Action for M.E. and NHS Choices News look behind the headline “Exercise and positivity can overcome M.E.”

Action for M.E. responds to the headline as “entirely inaccurate and potentially damaging” and NHS Choices News uncovers what the follow-up study 5 years on from the PACE trial really shows, and more importantly what it doesn’t.

The WHO defines M.E. as a neurological condition and NICE states that “The physical symptoms can be as disabling as multiple sclerosis, systemic lupus erythematosus, rheumatoid arthritis, congestive heart failure and other chronic conditions”. The Institute of Medicine has described it as a “serious, complex, multisystem disease”. There are an estimated 250,000 men, women and children in the UK with the debilitating condition and 17 million sufferers worldwide. Approximately 1 in 4 people with M.E., including children, are so ill that they are housebound by the illness. You can read more about severe M.E. here.

Today’s NHS Choices Behind the Headlines article examines the conclusions drawn by both the newspapers and the study itself have been examined by NHS Choices here. There are particularly good points about the validity of the assumptions made from the study under “How did the researchers interpret the results?” and in their conclusion, such as “It could simply mean these people got better with time, or symptoms settled down from being very bad after 2yrs”.

Action for M.E. CEO, Sonya Chowdhury, was on the Victoria Derbyshire show today, commenting on the misleading headlines about M.E. that have been in some papers. You can watch this in the video below. She was also on BBC Radio Bristol, which you can listen to again at (around 2h 46m in), plus LBC Radio on Shelagh Fogarty’s afternoon show.

Action for M.E.’s responded to the media headlines as soon as they appeared on social media at midnight last night:

The headline – “Exercise and positivity ‘can overcome M.E.’” – appearing in the first edition of today (Wednesday’s) Daily Telegraph is entirely inaccurate and potentially damaging.

The article itself – an image of which (too small to read the article in full) was tweeted two hours ago, thereby breaking the embargo placed on the story – refers to the latest paper published on the PACE trial in the journal Lancet Psychiatry. The paper itself reports findings from the long-term follow-up of people that took part in the PACE trial (which concluded more than five years ago), and indicates that the management approaches cognitive behavioural therapy (CBT) and graded exercise therapy (GET) tested in the trial were of some benefit to a proportion of participants.

This is not the same as being recovered; it identifies an improvement for those patients that undertook CBT and GET over and above any benefit of standard medical care alone (14-16% improvement), which included advice on self-management.

Several large surveys of M.E. patients by M.E. organisations showed that some patients reported that GET and, to a lesser extent CBT, caused them harm and were only helpful for a smaller proportion of people than the majority participating.

To refer to these approaches, as the Telegraph has done, as “exercise” and “positivity” is at best misleading and at worst insulting to all those with living with the disabling symptoms of M.E. not least the 25% of people with severe M.E. who were not included in this trial and for which there is no evidence base in relation to treatment or management of this very severe, disabling illness.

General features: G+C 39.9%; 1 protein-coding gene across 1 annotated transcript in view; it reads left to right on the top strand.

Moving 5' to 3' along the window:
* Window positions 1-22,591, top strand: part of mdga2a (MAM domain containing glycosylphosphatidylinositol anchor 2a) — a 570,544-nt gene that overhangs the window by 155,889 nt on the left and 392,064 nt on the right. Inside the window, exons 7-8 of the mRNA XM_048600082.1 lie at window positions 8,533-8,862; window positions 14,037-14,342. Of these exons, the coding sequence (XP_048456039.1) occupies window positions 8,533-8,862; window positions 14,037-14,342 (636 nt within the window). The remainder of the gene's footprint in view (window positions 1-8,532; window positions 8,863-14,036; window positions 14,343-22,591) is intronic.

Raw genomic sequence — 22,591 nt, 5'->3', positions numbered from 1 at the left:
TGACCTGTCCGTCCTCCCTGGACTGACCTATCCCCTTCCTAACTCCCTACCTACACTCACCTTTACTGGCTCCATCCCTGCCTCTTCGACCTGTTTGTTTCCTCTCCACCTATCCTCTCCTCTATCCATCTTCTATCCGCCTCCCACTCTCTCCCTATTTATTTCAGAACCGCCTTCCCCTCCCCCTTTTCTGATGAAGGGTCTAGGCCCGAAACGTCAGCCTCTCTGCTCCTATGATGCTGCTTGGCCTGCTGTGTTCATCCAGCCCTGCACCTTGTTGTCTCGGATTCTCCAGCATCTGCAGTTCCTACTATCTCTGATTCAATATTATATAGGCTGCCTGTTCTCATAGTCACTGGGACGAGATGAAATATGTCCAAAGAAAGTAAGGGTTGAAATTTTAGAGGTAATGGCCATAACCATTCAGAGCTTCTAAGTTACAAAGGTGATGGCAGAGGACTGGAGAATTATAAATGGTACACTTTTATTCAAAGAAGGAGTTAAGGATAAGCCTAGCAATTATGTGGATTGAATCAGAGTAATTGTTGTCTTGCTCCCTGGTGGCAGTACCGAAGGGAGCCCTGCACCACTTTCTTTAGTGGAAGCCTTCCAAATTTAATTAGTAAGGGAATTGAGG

You can read this latest PACE research paper at…/artic…/PIIS2215-0366(15)00317-X/abstract

Our CEO Sonya Chowdhury says, “This research paper reports that in this study, some participants who had CBT and GET had maintained their improvement more than two years after taking part in the PACE trial. It also reported that participants who had originally been given standard medical care or adaptive pacing therapy appeared to be doing as well in the longer term as those who had CBT or GET as part of the trial.

“It’s clear that, although the management approaches tested in the trial were of some benefit to a proportion of participants, it was not of benefit to others. This research paper did not indicate that all that is needed is exercise and positivity; this is a significant insult to the 250,000 people in the UK who often experience dire injustice, ignorance and neglect. Considerably more research is needed to investigate the biology of M.E. and effective treatments to meet the range and severity of symptoms that people experience with this illness.”

The UK CFS/M.E. Research Collaborative is taking this forward, with Chair Stephen Holgate announcing its ‘Grand Challenge’ for researchers at last month’s annual conference in Newcastle, attended by people with M.E., carers and professionals.

Sonya adds, “The Collaborative offers an exceptional opportunity for clinicians and researchers, and those living with the complex and challenging symptoms of M.E., to discuss how we can work together to move things forward and overcome such damaging generalisations such as the one reported today.”

Action for M.E. is contacting the Daily Telegraph and we will give an update when we are in a position to do so.

Please check out the Our Stories section of my blog to read a collection of personal blog posts about our experiences as patients and how myalgic encephalomyelitis affects our lives. Watch Action for M.E.’s video below for more information about the illness. Please consider donating to the charity by texting EBME99 £3/£5/£10 to 70070 or visiting my JustGiving page.

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